But Foster holds that a requirement of physical realism is that our topic neutral knowledge provide for an 'adequate conception of physical space' (that is, the space of the manifest image: 3D Euclidean space). He asserts that 'there cannot be a physical world without a physical space' (p. 96). Since our topic neutral knowledge is consistent with X being radically non-spatial this requirement cannot be met and X cannot be identified with the physical world. Foster is not arguing that there can be no such X -- he in fact believes that there is though its nature is utterly at odds with anything acceptable to the physical realist -- but that our tenuous grasp on it via merely structural features prevents it from being the physical world. I think the core argument is that we must know enough about X to be able to work out how it could constitute the world of the manifest image in such a way as to endorse fundamentality and independence and to eliminate the interpretation which makes the physical world illusory.

The imagination of modern physicists and the deeply intractable problem of forging a workable conception of X might be grist for Foster's mill (though he does not consider the issue in this way). Physics apparently tells us that there are no material objects as conceived in the manifest image but only a host of 'matter fields' which under the right conditions affect our instruments in ways amenable to particle interpretation. It seems the only way to present a coherent scientific image of the world entails at least the postulation of multiple dimensions of space, and probably will require the abandonment of space (or spacetime) as fundamental. The more distant the relation between X and the manifest image, the less plausible the identification of X with the physical world.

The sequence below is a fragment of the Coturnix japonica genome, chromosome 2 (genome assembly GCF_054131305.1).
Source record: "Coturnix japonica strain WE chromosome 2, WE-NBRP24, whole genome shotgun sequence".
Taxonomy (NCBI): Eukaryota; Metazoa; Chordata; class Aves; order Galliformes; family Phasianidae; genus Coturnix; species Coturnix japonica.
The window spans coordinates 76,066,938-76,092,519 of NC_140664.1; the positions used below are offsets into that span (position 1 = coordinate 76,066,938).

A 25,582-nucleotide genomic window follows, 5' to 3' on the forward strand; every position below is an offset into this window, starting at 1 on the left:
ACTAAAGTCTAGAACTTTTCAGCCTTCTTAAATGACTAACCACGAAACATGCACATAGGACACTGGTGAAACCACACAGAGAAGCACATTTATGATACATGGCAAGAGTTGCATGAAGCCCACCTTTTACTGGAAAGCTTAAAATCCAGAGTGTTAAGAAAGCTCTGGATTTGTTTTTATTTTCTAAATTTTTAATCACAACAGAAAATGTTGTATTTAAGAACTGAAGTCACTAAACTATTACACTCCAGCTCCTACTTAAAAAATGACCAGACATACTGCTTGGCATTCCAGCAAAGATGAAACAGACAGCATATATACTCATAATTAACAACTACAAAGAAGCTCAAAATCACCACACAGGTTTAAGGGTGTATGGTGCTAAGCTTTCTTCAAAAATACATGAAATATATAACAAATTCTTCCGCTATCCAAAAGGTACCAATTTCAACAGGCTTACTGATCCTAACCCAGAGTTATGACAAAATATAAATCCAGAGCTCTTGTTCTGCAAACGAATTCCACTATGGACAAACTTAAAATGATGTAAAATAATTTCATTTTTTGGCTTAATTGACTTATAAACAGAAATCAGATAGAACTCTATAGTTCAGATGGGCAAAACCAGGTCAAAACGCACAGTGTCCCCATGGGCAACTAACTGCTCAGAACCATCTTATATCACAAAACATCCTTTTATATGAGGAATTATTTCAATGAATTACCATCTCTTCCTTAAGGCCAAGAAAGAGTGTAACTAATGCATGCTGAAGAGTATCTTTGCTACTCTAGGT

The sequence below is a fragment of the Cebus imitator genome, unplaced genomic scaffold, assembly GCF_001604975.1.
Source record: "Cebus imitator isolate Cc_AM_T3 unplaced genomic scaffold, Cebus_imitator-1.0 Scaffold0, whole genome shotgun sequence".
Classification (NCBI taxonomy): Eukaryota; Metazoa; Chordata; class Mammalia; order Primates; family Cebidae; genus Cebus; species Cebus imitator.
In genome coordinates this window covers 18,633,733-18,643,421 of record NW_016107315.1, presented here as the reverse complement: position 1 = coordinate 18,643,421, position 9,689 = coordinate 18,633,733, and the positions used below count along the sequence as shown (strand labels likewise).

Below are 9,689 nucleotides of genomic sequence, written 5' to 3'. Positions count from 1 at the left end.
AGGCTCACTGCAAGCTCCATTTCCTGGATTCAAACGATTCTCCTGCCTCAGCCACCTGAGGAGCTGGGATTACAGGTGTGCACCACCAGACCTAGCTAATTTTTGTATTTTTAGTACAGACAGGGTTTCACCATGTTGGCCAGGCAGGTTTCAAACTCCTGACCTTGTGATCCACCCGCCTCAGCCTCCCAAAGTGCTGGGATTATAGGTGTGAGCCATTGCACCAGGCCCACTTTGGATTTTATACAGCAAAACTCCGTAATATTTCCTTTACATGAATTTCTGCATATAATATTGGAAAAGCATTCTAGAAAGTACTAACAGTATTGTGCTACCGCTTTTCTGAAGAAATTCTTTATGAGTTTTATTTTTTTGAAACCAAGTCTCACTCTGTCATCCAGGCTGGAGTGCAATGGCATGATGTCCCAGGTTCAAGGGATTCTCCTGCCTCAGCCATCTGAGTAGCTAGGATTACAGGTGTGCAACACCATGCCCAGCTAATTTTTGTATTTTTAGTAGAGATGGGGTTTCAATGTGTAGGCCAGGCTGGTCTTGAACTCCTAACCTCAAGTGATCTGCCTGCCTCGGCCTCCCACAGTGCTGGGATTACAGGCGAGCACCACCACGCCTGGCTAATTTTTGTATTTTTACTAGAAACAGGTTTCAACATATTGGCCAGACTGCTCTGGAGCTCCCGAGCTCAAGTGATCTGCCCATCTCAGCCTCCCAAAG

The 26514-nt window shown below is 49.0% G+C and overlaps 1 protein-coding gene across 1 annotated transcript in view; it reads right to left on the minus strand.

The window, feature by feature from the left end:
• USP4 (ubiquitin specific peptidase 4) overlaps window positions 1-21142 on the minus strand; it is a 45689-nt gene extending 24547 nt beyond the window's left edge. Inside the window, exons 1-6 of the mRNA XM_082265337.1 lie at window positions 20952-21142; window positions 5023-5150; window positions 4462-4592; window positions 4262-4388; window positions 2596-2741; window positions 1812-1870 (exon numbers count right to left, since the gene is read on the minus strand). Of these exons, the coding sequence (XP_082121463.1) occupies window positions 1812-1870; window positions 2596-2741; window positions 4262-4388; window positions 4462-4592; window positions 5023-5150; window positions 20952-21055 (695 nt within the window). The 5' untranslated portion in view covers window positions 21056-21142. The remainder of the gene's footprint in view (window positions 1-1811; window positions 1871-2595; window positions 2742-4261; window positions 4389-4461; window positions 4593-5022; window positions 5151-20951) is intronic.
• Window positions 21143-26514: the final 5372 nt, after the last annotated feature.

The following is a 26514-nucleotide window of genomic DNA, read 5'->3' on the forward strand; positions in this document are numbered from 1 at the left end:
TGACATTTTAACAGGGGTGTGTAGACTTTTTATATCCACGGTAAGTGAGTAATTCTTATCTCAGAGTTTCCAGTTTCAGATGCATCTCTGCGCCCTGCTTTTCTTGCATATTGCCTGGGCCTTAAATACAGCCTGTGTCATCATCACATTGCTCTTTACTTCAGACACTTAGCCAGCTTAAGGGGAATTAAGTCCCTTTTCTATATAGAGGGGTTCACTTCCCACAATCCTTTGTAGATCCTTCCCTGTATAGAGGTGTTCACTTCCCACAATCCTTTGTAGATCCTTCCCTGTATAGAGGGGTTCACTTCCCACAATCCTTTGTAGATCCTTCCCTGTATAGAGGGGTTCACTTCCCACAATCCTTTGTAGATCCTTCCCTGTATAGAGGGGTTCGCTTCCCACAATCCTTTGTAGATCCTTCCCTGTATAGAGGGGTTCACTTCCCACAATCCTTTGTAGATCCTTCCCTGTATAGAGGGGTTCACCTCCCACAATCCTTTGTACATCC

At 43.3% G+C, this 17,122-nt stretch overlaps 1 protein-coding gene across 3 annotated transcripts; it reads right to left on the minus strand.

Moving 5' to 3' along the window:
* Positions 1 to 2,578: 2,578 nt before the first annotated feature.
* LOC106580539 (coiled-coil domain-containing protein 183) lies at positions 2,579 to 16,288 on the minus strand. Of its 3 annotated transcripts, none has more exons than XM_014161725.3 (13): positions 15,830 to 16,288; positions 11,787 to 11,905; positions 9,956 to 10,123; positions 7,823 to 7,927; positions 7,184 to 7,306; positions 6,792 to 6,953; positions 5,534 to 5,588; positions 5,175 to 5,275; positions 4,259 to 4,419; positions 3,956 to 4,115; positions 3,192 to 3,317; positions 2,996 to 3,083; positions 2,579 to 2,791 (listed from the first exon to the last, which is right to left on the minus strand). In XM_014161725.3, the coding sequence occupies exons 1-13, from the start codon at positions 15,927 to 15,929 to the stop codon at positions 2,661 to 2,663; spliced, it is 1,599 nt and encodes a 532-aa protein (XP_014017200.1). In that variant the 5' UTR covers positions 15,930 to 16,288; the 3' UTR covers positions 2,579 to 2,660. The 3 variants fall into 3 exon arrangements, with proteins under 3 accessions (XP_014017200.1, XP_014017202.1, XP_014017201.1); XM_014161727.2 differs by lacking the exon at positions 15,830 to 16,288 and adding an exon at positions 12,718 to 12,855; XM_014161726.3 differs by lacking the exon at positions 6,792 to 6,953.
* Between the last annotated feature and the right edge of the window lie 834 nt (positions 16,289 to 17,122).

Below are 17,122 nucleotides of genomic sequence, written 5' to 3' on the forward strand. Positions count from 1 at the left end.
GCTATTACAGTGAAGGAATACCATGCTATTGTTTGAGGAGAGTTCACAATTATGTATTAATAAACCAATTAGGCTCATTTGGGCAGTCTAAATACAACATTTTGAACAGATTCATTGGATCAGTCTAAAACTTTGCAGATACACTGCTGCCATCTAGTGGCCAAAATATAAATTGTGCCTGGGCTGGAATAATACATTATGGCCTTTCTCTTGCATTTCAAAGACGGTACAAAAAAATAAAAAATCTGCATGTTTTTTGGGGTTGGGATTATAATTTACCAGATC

What then of the other option: that a purely relational or structural characterization of reality is fully sufficient? The hope is, again, that such a characterization of X will enable construction of the structures which can be mapped onto (provide an adequate conception of) the features of the manifest image. This seems highly implausible. One worry is that denial of the existence of the intrinsic features seems to relegate reality to being merely a kind of shadow of pure mathematics. As Foster notes, the set of real number triples and an obvious 'metric' providing a 'distance' relation between the triples will mirror the structure of Euclidean space. What is the extra something that provides the existential oomph to generate a real physical space? How could adding more relational structure transform an abstraction into concrete reality? (Here issues in structuralism in the philosophy of science and in particular Newman's problem arise, although Foster does not engage with these in any way.)

Foster in addition presents an argument aimed at showing the incoherence of the idea of a purely relational construal of reality or what he calls the 'powers view' in which all physical entities are regarded 'as if they were merely mobile items of causal power' (p. 67). Foster argues, roughly speaking, that it is impossible to characterize all existents purely in terms of their power to affect other existents whose only character is to affect other existents. He regards this as a vicious circle and there is some cogency here in my opinion. A standard way out is to ultimately ground the powers in the response of consciousness, typically at the top end of an exceedingly complex system of dispositional powers, which is to concede the need for some intrinsic content to legitimate the system as a whole.